3 reasons why gold stocks are cheap

Wed 29 May 24, 11:34am (AEST)
Mining pit Kalgoorlie
Source: Mining pit Kalgoorlie

Key Points

  • Analysts are raising their target prices for gold miners to reflect higher short and long-term gold price assumptions
  • Gold miners have struggled in recent years amid soaring costs and heft capital expenditures
  • Notable tailwinds for gold miners include a turnaround in ETF outflows, higher prices and improved cash flow

After three-and-a-half years of going nowhere, gold prices have rallied by US$300 an ounce or around 15% so far this year.

The gold rush has helped local names like Evolution Mining (ASX: EVN), Newmont (ASX: NEM) and Northern Star (ASX: NST) rally a respective 33%, 31% and 12% since March.

While prices have stalled in the past month – gold miners are still trading at relatively attractive valuations under current spot prices. In this piece, we'll explore three reasons why they're still considered 'cheap'.

#1 Upside to forecasts

I've reviewed several analyst reports for gold miners and they've been busy lifting share price targets to reflect higher gold prices. Should prices continue to tick higher, the analysts will likely need to again, lift their assumptions.

On Monday, Citi analysts lifted their target price for Northern Star from $14.50 to $15.20 to reflect the following changes:

  • Upgraded 2024 gold price view to US$2,400 an ounce

  • Upgraded long-term gold price forecast from US$1,600 an ounce to US$1,850 an ounce

  • Updated resources and reserves

  • Higher opex forecasts to reflect sticky inflation

Overall, the changes lifted EBITDA forecasts by 6-11% over the next three years, improving from $1.95 billion in FY23 to an estimated $2.75 billion by FY26.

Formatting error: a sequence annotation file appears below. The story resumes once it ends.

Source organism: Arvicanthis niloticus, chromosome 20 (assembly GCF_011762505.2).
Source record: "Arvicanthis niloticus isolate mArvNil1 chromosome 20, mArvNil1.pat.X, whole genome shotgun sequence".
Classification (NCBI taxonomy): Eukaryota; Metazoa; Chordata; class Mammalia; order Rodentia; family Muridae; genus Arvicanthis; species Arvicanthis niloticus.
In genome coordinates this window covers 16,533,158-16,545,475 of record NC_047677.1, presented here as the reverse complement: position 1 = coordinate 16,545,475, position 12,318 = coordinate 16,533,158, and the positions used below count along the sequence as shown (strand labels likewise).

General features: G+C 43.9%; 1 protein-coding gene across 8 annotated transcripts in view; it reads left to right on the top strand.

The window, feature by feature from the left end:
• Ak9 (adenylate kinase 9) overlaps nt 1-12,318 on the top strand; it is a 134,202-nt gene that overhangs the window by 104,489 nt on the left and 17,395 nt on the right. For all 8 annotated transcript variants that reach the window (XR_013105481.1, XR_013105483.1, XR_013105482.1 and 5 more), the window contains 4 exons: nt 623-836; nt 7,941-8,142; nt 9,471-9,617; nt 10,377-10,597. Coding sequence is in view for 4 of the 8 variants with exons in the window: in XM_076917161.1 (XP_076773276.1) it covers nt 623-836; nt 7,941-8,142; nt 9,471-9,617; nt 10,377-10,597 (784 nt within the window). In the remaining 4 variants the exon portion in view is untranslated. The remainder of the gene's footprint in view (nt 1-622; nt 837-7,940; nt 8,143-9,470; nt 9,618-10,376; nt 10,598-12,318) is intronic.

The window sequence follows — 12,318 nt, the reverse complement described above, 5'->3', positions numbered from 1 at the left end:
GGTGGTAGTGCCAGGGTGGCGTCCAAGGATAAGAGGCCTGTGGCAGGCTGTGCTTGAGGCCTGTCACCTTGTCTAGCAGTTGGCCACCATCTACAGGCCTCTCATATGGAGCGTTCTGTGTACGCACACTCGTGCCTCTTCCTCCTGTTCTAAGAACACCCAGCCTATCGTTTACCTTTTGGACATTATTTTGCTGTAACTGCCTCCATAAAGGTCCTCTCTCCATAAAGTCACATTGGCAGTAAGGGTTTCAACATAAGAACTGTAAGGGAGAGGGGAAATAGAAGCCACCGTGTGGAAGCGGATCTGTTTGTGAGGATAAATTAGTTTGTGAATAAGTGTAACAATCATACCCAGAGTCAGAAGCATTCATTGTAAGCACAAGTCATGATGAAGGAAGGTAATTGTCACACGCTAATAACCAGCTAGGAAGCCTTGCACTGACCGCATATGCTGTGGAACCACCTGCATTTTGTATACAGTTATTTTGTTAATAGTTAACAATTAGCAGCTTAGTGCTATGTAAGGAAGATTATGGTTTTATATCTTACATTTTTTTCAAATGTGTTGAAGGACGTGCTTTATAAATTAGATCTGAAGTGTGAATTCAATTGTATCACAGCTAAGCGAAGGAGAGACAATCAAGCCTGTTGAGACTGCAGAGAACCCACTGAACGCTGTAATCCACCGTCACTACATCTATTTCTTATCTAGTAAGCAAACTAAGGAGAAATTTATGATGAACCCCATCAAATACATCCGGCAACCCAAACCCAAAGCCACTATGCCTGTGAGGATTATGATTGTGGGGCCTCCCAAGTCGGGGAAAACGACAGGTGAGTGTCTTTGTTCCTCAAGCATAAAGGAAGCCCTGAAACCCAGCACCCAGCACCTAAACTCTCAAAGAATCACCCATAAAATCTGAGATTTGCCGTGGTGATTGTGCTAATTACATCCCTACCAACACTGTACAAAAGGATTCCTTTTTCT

Earlier this month, they said gold could trend as high as US$3,000 an ounce under a bull case scenario, driven by "a combination of alternative-fiat demand, geopolitical hedges, macro overlays on equity and credit portfolios, and financial buying catching up to robust physical demand."

#2 ETF flows and demand

Global physically backed gold ETFs have experienced ten consecutive months of outflows through to March 2024. But the pace of outflows is beginning to slow.

In March, global gold ETFs experienced US$823 million in outflows, far less than February outflows of US$2.9 billion and the average of the past nine months of US$2.4 billion, according to the World Gold Council.

2024-05-29 10 33 10-Gold ETF Commentary
Source: World Gold Council

"Flows in North America flipped back to positive for the first time in 2024. Asia and the Other region also capped inflows. But these were offset by European losses," the report said.

From a gold market trading perspective, the report noted a surge in net longs to 679,000 as of March, up 52% month-on-month or the largest in twelve months. "This was driven by a jump in longs and a plunge in shorts as the gold price surge pushed investors to take part in the action."

#3 Cash flow is coming

Gold miners have had very little to show in the past couple of years and cash flow has been non-existent amid rising costs and hefty capital expenditures.

The US$49 billion market cap Newmont (ASX: NEM) reported a mere US$88 million in free cash flow in 2023, reflecting "unfavourable working capital changes of US$513 million and US$2.7 billion of reinvestment to sustain current operations and advance near-term projects."

Note: The ASX-listed Newmont will have a market cap of $1.15 billion due to the way its CDIs are rebalanced.

But the company's March quarter result demonstrated a glimpse of what's to come under higher gold prices and easing capex (to some extent). Here are some of the key numbers:

  • Adjusted income of US$630 million, up 39% quarter-on-quarter and 97% year-on-year

  • Adjusted EBITDA of US$1.69 billion, up 22.5% quarter-on-quarter and 71% year-on-year

  • Cash outflow of US$74 million, down 75% quarter-on-quarter but up 64% year-on-year

To add some perspective, the adjusted EBITDA of US$1.69 billion was well-ahead of analyst expectations of US$1.40 billion. Newmont guided to full-year capex of US$2.1 billion, down 21% from the US$2.66 billion in the prior year.


Written By

Kerry Sun

Content Strategist

Kerry holds a Bachelor of Commerce from Monash University. He is an avid swing trader, focused on technical set ups and breakouts. Outside of writing and trading, Kerry is a big UFC fan, loves poker and training Muay Thai. Connect via LinkedIn or email.

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